Wednesday, 2 December 2020

The Best Laid Plans

by Jane Andrews

gin and tonic 

I suppose there must be some people who have Christmas bagged up and bowed by the end of November, but I’m not one of them.
It was now the 20th of December, and I still hadn’t bought the turkey or the gammon, let alone parsnips and Brussels sprouts. Thank the Good Lord Ben was making the stuffing. Jamie Oliver’s by all accounts. He’d made it last year and it was delicious.

I really could’ve done without the mad dash to Tracy’s that morning, but, if I didn’t go then we wouldn’t see each other before Christmas. 
She was working from home that day, so I had elected to drive the 30 minutes to her house. We could swop our respective gifts and have a last girlie catchup before the festivities began, when we’d both be embroiled with our families till new year.

The day dawned dreary. It had been raining throughout the night, and now the sky looked heavy and grey. I soooo nearly didn’t go, there were so many other things I should’ve been doing, but, no.... it wouldn’t take long, and I knew seeing Tracy for a cuppa would set me up, before launching into full blown Yuletide meltdown.

The journey started ok, even though I had to squint a bit, as the wipers struggled to keep the windscreen clear. Mud and water splashed everywhere every time another car passed by, and I made a mental note to visit the Polish guys to get the car cleaned. I would be picking Graham up from Gatwick on the Saturday, and one didn’t really want to be collecting the ex-husband in a dirty car, did one. 

My car was a Mondeo TitaniumX estate, that I’d had since Graham and I had divorced, just before Christmas five years earlier. I had acquired it in such an unusual way, at such a dark season in my life, that I’d always seen it as a Christmas gift from God. I was grateful every time I got into it, and I thanked Him for it regularly. 

All my friends had laughed when I had told them what our Christmas was going to look like this year. Michael and Bridget had flown over from the States at the end of November, looking forward to spending a whole month this side of the pond, and I had looked forward to it, too. Bridget is American, and after meeting each other in Northern California, she and Michael had married there in 2018. 
Face Time and Skype are all very well, and, seriously, I thank God for them, but there’s no substitute for a real hug, and I hadn’t had one of those for over a year.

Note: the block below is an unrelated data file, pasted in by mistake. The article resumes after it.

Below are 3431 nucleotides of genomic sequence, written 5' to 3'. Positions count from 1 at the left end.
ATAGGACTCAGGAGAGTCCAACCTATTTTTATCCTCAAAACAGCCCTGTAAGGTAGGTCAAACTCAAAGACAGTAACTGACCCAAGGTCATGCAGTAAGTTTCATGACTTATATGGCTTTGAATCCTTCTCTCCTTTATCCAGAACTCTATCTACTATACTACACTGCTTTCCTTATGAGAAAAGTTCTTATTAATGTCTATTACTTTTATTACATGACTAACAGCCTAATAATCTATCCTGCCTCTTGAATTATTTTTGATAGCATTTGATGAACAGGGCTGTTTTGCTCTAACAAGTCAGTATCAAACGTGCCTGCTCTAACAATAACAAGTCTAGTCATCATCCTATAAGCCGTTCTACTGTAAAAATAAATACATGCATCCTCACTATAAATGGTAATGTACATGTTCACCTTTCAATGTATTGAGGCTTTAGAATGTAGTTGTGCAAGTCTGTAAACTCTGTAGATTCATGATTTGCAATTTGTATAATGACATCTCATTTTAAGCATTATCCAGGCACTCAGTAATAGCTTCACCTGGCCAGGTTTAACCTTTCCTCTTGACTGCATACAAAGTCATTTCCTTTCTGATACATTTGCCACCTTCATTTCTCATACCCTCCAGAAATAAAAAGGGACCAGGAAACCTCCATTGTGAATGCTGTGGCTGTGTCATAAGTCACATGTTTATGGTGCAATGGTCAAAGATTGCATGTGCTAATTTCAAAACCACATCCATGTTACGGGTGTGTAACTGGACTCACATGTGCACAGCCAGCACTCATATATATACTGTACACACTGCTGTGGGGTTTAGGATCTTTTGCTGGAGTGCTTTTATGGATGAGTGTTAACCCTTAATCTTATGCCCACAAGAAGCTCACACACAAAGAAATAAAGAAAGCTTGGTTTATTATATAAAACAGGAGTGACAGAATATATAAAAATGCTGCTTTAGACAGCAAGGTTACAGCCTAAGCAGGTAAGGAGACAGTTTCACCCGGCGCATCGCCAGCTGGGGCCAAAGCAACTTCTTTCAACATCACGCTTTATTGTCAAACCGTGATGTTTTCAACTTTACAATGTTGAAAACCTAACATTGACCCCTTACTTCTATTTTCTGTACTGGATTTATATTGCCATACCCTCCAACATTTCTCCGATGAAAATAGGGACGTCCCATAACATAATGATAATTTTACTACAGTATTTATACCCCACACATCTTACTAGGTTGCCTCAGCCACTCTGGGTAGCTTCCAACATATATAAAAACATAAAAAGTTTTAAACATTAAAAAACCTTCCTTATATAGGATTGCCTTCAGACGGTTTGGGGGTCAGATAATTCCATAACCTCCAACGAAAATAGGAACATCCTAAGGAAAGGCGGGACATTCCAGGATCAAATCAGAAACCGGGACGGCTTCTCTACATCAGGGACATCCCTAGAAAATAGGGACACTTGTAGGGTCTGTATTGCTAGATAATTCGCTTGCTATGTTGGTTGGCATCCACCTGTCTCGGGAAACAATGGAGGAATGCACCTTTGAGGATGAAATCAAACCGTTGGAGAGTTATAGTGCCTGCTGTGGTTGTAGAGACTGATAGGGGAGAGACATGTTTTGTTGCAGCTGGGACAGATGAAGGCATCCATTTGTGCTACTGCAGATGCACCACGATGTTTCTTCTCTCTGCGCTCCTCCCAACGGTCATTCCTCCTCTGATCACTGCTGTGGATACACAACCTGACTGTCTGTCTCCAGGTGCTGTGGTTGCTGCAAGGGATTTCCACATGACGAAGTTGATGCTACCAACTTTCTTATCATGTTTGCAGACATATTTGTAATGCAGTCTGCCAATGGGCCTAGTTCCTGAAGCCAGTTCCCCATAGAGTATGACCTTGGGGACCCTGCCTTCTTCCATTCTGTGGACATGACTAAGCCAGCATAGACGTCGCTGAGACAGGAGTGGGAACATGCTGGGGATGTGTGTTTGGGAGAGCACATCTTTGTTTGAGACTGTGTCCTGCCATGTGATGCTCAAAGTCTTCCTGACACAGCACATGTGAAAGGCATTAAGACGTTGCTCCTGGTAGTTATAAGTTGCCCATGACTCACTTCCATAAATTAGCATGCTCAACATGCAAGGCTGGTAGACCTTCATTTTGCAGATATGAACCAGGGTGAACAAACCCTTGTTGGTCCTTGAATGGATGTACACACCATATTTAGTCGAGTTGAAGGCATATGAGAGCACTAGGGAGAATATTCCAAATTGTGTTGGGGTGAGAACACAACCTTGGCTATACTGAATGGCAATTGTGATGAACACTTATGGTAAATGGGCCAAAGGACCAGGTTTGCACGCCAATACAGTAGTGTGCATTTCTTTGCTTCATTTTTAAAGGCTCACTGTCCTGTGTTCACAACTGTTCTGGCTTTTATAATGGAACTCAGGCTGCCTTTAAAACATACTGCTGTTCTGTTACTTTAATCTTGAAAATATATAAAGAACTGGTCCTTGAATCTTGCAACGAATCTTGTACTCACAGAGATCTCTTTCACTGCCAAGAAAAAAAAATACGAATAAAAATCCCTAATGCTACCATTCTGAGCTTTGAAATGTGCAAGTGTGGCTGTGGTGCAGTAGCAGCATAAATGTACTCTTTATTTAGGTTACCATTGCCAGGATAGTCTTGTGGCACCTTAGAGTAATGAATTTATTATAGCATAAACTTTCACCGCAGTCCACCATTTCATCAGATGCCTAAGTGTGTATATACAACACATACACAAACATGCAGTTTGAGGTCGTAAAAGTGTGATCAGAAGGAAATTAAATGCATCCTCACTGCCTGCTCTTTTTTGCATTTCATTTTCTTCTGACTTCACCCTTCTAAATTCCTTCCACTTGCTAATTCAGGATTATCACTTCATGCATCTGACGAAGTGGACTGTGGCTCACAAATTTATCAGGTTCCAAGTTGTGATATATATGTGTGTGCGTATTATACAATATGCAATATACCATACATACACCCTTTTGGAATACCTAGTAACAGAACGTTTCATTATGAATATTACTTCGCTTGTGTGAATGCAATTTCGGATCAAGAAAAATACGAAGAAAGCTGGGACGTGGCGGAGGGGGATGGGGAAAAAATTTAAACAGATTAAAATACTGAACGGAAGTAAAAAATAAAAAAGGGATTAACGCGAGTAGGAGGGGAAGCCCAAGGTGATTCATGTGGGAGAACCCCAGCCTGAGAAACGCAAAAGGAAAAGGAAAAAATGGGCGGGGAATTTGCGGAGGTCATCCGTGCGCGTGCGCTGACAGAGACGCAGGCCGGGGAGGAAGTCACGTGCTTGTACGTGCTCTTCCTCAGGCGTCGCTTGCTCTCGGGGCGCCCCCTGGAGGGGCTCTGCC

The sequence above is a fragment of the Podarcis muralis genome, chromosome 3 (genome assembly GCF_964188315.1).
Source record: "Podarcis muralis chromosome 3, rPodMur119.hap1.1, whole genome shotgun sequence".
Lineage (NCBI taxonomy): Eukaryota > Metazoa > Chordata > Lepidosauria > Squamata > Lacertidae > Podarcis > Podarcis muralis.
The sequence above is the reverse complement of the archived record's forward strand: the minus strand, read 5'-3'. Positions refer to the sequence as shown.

Graham was able to fly over from the Ukraine on the 21st, leaving his girlfriend behind, as, apparently Ukrainians don’t celebrate Christmas till the 7th of January, and we didn’t really want her there anyway.
Then Ben and Becca would be arriving on Christmas Eve, with Maia and Finley, the grandchildren.
I live in a small mid-terrace, ex-council house, and, although it’s 3 bed, the third bedroom is little more than a large cupboard. Sleeping arrangements were going to have to be creative.

These were just some of the things that rolled through my thoughts as I ploughed through the mirk of that mucky morning. Water was running off the roads in rivers. There had even been a couple of places en route where the water was right across both sides of the road, but I was confident about driving through floods, especially in the Mondeo... slow down, you don’t want to cause a bow wave... make sure you put the car in a low gear, and keep the revs up... simples. I felt quite proud of myself, actually, that I hadn’t been phased by the water at all.
I was about five minutes from Tracy’s and, look! There was another bit of flooded road to drive through...

I barely noticed the two cars parked at the side of the road, either side of the expanse of water. 
Slow down.... lower the gear.... keep the revs up...
As I edged forward I realised, too late, that the road under the water wasn’t flat, and I was driving into a dip.